He cites a 2016 study by Jennifer Doleac of the University of Virginia and Benjamin Hansen of the University of Oregon, which shows a tendency to rely on race assumptions, rather than criminal history when making hiring decisions.

A UVA Today article outlining the study’s results says that, “In areas where “ban the box” policies have been implemented, Doleac and Hansen found that the probability of employment for young black men without a college degree went down by 3.4 percentage points; for young Hispanic men without a college degree, it dropped by 2.3 percentage points.”

“Statistically, young, low-skilled, African-American and Hispanic men have higher rates of conviction than other demographic groups,” the same study continues. “When they can’t tell up front if applicants have a criminal record, employers often fall back on these statistics to broadly eliminate groups that they think, on average, are more likely to have a recent conviction.”

From misery to mentoring

Tommy Purcell, one of the first participants in Phil Bowers’ Sustainable Alamance rehabilitation program, holds the bracelets he wears every day. The bracelets symbolize broken handcuffs and remind him of his past, he said.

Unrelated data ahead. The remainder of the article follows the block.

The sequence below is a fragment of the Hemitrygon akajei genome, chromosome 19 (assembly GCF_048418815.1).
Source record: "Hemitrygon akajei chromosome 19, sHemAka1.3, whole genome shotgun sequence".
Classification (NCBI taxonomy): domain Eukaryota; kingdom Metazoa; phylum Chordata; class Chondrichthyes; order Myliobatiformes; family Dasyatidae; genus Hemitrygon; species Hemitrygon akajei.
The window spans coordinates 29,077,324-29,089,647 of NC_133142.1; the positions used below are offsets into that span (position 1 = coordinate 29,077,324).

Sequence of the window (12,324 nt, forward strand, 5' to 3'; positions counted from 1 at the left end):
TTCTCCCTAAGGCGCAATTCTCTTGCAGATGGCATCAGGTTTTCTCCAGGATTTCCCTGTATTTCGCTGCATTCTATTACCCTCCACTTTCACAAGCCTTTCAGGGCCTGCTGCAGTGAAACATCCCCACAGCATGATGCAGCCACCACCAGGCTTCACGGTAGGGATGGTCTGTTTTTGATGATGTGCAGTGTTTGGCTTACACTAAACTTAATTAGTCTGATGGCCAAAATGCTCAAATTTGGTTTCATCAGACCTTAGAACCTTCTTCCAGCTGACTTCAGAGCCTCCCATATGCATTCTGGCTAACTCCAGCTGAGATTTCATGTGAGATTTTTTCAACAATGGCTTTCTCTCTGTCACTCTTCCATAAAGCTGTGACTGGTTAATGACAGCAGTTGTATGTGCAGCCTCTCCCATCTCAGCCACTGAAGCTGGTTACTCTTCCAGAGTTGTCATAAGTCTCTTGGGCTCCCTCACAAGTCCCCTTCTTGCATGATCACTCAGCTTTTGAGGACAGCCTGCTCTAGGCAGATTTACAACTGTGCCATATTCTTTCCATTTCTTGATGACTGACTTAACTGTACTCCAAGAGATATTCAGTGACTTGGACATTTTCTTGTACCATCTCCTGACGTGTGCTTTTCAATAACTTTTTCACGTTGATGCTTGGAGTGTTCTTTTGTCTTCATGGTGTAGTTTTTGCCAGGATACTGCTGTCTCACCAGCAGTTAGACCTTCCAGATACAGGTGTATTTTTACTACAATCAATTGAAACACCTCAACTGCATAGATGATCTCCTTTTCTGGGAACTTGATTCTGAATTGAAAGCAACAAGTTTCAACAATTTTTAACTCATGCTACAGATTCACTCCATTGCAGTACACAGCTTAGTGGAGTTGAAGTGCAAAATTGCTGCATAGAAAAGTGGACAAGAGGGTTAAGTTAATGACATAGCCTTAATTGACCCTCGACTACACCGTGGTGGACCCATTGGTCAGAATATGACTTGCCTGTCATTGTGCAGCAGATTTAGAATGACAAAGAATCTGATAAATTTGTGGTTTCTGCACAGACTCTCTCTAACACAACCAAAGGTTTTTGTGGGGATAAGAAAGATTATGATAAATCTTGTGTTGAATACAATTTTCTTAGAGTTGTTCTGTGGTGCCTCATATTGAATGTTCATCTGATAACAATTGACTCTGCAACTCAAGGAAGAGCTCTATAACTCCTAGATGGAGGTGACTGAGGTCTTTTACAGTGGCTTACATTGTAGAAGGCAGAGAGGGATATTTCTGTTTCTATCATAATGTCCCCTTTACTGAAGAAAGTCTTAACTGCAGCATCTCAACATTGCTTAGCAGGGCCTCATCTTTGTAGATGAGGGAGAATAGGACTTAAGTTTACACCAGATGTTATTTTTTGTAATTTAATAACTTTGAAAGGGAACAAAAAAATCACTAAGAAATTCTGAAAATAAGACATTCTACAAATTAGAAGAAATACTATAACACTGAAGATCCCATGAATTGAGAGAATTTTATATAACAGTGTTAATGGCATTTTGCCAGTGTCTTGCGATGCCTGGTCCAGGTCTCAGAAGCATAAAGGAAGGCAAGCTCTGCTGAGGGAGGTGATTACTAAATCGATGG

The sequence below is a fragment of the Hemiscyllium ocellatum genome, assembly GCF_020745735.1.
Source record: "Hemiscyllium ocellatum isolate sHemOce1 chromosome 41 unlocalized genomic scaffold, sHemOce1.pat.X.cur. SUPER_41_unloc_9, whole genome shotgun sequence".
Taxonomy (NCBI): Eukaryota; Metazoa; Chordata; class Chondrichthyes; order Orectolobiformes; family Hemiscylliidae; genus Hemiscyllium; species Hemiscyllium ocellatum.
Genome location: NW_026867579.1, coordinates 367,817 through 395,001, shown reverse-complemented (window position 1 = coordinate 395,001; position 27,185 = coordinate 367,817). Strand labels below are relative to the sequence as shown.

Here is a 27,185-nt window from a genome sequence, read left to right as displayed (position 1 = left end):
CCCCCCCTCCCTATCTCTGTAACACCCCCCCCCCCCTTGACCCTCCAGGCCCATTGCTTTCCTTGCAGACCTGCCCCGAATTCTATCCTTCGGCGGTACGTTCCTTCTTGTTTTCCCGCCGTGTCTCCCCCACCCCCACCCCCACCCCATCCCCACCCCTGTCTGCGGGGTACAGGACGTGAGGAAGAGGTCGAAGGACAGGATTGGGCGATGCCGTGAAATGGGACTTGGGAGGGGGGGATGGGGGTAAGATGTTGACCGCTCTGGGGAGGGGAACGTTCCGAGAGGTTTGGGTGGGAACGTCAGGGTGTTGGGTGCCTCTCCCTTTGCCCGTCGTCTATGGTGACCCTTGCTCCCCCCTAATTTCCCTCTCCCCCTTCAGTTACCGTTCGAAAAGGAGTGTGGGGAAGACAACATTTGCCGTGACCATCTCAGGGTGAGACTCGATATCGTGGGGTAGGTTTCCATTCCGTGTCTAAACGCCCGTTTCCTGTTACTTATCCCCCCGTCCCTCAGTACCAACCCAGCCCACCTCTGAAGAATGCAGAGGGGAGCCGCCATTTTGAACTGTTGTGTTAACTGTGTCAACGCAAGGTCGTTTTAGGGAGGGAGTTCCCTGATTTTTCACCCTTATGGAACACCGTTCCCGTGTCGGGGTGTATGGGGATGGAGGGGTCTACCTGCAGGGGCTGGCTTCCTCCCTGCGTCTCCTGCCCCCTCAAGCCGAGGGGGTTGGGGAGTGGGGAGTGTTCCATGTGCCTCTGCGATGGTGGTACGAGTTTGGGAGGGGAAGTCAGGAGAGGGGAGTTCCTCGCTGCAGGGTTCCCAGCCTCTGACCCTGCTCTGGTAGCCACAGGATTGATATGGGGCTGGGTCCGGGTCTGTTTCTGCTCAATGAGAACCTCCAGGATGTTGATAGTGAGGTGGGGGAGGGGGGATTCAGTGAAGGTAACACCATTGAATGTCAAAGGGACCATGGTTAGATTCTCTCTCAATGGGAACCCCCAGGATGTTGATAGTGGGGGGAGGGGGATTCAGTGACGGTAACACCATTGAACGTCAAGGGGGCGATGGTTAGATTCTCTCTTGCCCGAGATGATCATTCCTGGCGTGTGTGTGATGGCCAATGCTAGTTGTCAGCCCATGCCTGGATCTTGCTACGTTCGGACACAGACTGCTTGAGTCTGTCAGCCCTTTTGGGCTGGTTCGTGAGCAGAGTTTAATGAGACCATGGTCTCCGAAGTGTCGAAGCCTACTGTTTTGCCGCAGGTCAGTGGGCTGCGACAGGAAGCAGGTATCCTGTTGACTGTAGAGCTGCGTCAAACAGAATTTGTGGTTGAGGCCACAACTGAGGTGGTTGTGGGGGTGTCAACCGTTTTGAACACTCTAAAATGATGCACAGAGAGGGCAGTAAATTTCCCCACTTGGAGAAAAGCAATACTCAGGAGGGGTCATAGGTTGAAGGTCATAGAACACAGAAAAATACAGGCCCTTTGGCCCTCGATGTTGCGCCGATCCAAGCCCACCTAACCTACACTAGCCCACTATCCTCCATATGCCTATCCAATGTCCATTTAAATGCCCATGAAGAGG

Purcell was recently recognized by the Piedmont Triangle Apartment Association as one of the top three maintenance supervisors of the year. “Someone that nine years ago was a throw-away,” he said.

For Purcell, Bowers’ support and the job with NCR Management have been a blessing. If he hadn’t turned his life around when he did, he said, he’d probably already be dead.

“People will tell you they’re surprised I’m still alive,” Purcell, now 55, said. “I bet with all my heart I’d be dead. I know I would.”

Because he’s been given a second chance that not many other have in terms of success after convictions, he gives back in every way he can. This includes the One Day with God ministry outreach program, among others.

“It’s not going to be easy,” he tells them. “It’s not easy. You’re facing unbelievable obstacles. [But] there’s something waiting for you.”

His advice to those with nowhere else to go? Show up, show that you have something to offer to someone like Phil Bowers and the volunteers at Sustainable Alamance.

“They’re all in,” he said. “They’ll go through hell and high water with you. They did with me.”